2003 S40 Timing Questions

nieljorcnieljorc Member Posts: 1
edited August 2015 in Volvo
I'll explain my problem as clear as possible --

I bought a 2003 Volvo S40 with a blown head gasket. I purchased the special tool to lock the cams in place, removed the VVT gear and everything else. I have placed the new head gasket on, torqued the head and valve cover on, but now I'm having a difficult time making sure that I have the timing correct and that I replaced the VVT gear back on correctly. I decided to do the timing belt, water pump, idler pulley, and tension pulley at the same time. I have the new belt on, but I want to make sure that I'm where I need to be. I've lined up the two notches on the cams with their corresponding notches, I tried my best to make sure the crank was in the right position, but now I'm second guessing myself. When I rotate the crank 2x, my cams line up with the cover marks, but I'm thinking there's a possibility that I'm exactly 180 degrees off on my crank. I can't get the dust cover bolt off the block under the starter to align the piston, so I'm left to sticking a rod down the spark plug hole to see where the piston is.

Here are the two big questions I have. First, where should cylinder piston 1 (furthest to drivers side) be when cams are aligned with the cover marks?
Second, How do I know that I put the VVT gear back on correctly? (It free spins until torqued down).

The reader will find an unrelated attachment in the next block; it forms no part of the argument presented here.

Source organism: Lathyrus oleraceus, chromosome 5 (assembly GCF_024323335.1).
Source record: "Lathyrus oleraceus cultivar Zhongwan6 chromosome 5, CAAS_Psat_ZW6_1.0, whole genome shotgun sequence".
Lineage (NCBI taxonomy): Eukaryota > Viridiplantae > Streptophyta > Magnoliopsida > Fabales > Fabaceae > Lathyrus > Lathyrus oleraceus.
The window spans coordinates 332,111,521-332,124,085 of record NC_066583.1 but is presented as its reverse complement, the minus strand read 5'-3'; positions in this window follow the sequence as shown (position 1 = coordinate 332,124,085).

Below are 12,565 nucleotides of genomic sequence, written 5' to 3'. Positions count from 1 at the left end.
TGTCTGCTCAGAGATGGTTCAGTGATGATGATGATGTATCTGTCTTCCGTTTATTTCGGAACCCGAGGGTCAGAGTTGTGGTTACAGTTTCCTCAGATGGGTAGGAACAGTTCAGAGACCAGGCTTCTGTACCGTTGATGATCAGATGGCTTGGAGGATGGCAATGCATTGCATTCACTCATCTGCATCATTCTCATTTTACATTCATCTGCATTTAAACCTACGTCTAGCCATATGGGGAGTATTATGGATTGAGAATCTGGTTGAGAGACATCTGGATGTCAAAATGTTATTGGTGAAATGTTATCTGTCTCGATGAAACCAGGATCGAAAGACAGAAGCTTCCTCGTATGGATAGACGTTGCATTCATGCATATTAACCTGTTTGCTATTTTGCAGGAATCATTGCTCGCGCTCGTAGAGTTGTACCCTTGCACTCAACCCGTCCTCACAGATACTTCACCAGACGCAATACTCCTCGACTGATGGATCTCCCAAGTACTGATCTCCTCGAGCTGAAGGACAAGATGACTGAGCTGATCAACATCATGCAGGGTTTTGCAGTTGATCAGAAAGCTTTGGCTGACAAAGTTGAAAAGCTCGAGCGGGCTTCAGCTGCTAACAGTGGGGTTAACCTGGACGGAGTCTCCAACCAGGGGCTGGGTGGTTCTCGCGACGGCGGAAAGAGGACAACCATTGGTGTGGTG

Any information that can assist me in making sure that I have timing correct would be greatly appreciated. As far as I understand this is an interference motor, which means a mistake will be costly.

Oh, and that reminds me of another question - if I can turn the crank while connected to the cams and I can do so without significant resistance, does this mean my timing is correct, or is this a false positive?

Thanks in advance for the help!


  • eliaselias Member Posts: 2,209
    what a good question. i understand the question enough to know that you should ignore any possible answer i would dare to give, so i will discuss your question. your question about being 180 out of phase between the crank and the cams makes a lot of sense and i would worry too. having the cam & crank out of phase would be disastrous. and even if you can align/see the piston at the top of its stroke, how will you know which stroke it is on unless you can look at the valvetrain to see which valves are open vs. closed?
    As an electrical engineer the question reminds me of the method to sync a 3-phase generator to the power grid. We did it with 3 lightbulbs, each one would light whenever a one of the lines was out of phase. Maybe there is a similar tool/technique to align camshaft with crankshaft as you mention here.
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